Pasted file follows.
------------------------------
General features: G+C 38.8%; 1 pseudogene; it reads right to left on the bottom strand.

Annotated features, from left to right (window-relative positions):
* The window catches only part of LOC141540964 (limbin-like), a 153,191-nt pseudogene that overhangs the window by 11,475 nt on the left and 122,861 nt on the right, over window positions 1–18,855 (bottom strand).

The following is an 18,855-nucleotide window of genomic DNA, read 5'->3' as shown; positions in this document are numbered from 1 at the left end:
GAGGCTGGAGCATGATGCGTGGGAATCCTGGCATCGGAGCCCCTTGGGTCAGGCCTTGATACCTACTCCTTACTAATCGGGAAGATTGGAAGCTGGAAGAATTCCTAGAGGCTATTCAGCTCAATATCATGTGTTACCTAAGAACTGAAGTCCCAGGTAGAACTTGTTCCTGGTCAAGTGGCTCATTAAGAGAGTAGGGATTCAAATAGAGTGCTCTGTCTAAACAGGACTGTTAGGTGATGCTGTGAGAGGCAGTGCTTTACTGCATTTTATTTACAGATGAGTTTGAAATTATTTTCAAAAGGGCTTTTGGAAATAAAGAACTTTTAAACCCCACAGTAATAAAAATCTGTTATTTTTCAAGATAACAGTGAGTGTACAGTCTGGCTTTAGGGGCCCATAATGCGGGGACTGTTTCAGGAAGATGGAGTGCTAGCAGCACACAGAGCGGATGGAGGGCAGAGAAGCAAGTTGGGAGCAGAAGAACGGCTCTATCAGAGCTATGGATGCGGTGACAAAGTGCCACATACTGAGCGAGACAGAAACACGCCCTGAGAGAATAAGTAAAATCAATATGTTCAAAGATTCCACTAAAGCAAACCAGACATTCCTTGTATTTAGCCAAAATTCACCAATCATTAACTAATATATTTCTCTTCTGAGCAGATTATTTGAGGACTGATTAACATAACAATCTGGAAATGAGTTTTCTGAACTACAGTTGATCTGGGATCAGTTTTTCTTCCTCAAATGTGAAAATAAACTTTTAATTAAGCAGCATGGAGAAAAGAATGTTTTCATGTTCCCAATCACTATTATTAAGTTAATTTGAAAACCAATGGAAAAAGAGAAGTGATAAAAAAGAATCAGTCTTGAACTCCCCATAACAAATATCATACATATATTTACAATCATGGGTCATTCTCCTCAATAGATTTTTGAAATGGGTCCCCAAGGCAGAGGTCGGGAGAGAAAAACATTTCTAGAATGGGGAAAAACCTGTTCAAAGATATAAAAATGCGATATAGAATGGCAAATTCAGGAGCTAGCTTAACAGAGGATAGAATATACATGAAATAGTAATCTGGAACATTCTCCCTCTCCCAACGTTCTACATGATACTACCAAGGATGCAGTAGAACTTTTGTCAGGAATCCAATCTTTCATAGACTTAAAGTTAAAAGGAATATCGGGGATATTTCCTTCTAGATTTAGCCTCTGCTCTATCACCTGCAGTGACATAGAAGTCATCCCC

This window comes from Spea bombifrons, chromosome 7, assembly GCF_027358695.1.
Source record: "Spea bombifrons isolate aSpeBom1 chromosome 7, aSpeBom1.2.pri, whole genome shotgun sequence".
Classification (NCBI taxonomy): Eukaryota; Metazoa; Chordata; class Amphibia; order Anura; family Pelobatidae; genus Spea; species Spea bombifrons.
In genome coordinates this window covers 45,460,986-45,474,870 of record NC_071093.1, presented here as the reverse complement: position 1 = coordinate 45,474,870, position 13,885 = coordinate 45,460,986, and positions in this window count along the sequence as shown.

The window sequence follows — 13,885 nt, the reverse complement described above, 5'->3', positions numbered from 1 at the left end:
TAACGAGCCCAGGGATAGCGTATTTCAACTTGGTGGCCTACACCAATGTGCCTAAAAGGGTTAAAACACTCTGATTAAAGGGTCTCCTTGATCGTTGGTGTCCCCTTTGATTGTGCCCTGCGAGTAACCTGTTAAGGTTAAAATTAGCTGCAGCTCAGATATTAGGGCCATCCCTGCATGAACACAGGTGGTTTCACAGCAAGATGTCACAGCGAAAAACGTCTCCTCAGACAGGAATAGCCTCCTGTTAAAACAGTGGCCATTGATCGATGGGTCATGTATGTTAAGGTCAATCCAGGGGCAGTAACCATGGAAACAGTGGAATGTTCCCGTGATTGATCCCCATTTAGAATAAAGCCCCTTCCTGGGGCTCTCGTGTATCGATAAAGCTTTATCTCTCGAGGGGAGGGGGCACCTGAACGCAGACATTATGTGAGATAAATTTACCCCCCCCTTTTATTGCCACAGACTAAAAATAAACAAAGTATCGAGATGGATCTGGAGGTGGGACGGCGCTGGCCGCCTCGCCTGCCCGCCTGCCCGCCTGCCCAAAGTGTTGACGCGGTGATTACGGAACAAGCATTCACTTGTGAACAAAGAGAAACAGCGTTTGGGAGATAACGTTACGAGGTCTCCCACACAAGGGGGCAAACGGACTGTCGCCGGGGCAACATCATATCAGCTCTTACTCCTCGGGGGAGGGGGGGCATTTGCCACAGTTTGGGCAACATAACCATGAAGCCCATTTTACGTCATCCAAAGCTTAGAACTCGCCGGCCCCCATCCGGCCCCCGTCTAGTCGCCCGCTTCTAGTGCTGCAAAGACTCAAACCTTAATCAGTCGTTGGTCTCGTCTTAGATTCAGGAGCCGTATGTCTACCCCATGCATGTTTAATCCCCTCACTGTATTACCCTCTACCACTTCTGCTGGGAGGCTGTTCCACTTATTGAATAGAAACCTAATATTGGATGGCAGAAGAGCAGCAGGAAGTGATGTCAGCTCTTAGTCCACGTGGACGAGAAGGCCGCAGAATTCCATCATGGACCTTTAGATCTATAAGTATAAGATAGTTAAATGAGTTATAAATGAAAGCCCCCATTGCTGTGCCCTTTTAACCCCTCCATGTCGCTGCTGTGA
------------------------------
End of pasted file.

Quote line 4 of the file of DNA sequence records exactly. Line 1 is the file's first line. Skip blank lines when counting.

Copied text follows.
The following is an 18,855-nucleotide window of genomic DNA, read 5'->3' as shown; positions in this document are numbered from 1 at the left end: